The narrator, Kelly Thorndike, is a floundering academic, grieving over the accident that killed his Chinese wife. He is critical of his privilege as a white man, but uncertain of how to check it. When he runs into an old acquaintance who has undergone racial reassignment, the encounter inspires painful visions of reconnecting with his late wife’s family and culture. As a young student of Chinese poetry, Thorndike once wrote about a mysterious Chinese word for “togetherness”, a strong metaphor for what this book is all about. It is about the fundamental experience of being decentered, and destabilized.
The novel opens with a quote from James Baldwin: “I suggest this: that in order to learn your name, you are going to have to learn mine.” These words help to explain the rage of a marginalized community to a white readership, but Row’s novel offers less satisfaction. It only explains white guilt, the experience of whiteness as empty and shameful, to the same audience. As it happens, the next line from the same passage in Baldwin reads “In a way, the American Negro is the key figure in this country; and if you don’t face him, you will never face anything.” The implication for Row’s novel, of course, is that Wilkinson is moving towards a reckoning with his new racial identity just as much as he is running away from whiteness. It shows the complexity, and the power, of racial categories. Your Face in Mine is full of such uncomfortable insights.
Twenty-Something by Tatiana Ryckman Publication date: August 14 Publisher: ELJ Publications
The stories of Twenty-Something live at the center of a threefold Venn diagram composed of fiction, poetry, and personal essay. Ryckman has referred to herself as a “writer of nongenre,” which feels appropriate in that classifying her work at all is to flatten and simplify it. Are these pieces prose poems or slices of microfiction? The distinction is irrelevant. On a line-by-line level, they pack the startling punch of the former but carry the heft of the latter; and while nobody is going to confuse a story about being trapped in a piece of pie with nonfiction, the intimate insecurity she conveys has the resonance of a confession.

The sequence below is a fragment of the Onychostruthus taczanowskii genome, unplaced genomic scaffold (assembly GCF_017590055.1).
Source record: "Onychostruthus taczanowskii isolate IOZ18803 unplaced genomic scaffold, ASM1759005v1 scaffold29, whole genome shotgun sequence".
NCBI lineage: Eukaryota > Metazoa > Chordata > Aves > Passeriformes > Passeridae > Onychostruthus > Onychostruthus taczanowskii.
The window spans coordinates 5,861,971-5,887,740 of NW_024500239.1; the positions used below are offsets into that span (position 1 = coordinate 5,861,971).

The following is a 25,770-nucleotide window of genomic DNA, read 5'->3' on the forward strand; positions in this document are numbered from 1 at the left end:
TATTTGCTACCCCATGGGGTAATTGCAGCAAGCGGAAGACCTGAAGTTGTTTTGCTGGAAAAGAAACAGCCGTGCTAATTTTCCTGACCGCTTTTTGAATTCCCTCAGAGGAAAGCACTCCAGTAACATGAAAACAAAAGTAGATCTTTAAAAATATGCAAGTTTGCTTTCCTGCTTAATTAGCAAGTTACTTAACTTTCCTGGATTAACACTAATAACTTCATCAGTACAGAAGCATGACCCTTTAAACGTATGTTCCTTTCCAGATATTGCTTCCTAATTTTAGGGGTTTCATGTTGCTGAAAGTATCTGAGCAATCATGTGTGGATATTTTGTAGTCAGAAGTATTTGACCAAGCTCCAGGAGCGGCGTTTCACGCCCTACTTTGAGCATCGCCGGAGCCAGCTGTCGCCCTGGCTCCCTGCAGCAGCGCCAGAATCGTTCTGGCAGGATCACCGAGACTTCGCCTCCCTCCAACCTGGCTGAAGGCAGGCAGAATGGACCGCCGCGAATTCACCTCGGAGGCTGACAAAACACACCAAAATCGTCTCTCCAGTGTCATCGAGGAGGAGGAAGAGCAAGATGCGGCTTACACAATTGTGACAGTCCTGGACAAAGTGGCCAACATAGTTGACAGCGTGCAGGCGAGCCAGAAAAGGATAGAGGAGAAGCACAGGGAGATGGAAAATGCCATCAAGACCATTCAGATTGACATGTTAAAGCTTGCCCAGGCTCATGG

The 15 vignettes that compose this collection each deliver in similar ways. Ryckman has a masterful grasp of the surreal, and she uses it to turn up truth with unexpected clarity. In a story about Elizabeth Taylor and Richard Burton, she writes how “E. is dreaming that Richard will break down the door, that he will emerge a glowing man-beast, a creature of sex delivered to her, by the toilet perhaps, but with the iridescent baby skin of a god, and the enormous cock of a horse.” The sentence operates with its own playful and utterly inscrutable logic, and yet the unexpected movements only strengthen the power of the sentiment. Of course he’d have the enormous cock of a horse; it’s the iridescent baby skin that is so abruptly bizarre and humorous that it works to cast everything around it in an iridescent skin of its own. Much of Ryckman’s language has this same sheen, and it works to make familiar topics shiny and new.
In description, such concepts may seem ingratiatingly zany, and it is to Ryckman’s credit that she keeps the stories firmly grounded. The casual “likes” and “whatevers” that she employs give her characters both verisimilitude and vulnerability, and her narrators’ peccadilloes are so unflinchingly explored that the kernels of realism stand out like tiny fragments of gold once the artifice has been sifted. In a lesser writer’s hands, all of this could come across as cloying and juvenile, but Ryckman’s writing is remarkably assured, balancing humor and insight, the fantastic and the sincere with deft grace. Twenty-Something is a tremendous debut.
A Girl Is a Half-Formed Thing by Eimear McBride Publication date: September 9 Publisher: Coffee House Press
Eimear McBride’s first novel, A Girl Is a Half-Formed Thing, functions as a guided meditation through the perils of guilt and abuse, love and pain. Told through fragmented and chilling prose, the narrator brings the reader along through episode after episode of intense trauma, from being brutally beaten to being psychologically tormented by the pressures of extreme religious dogmatism.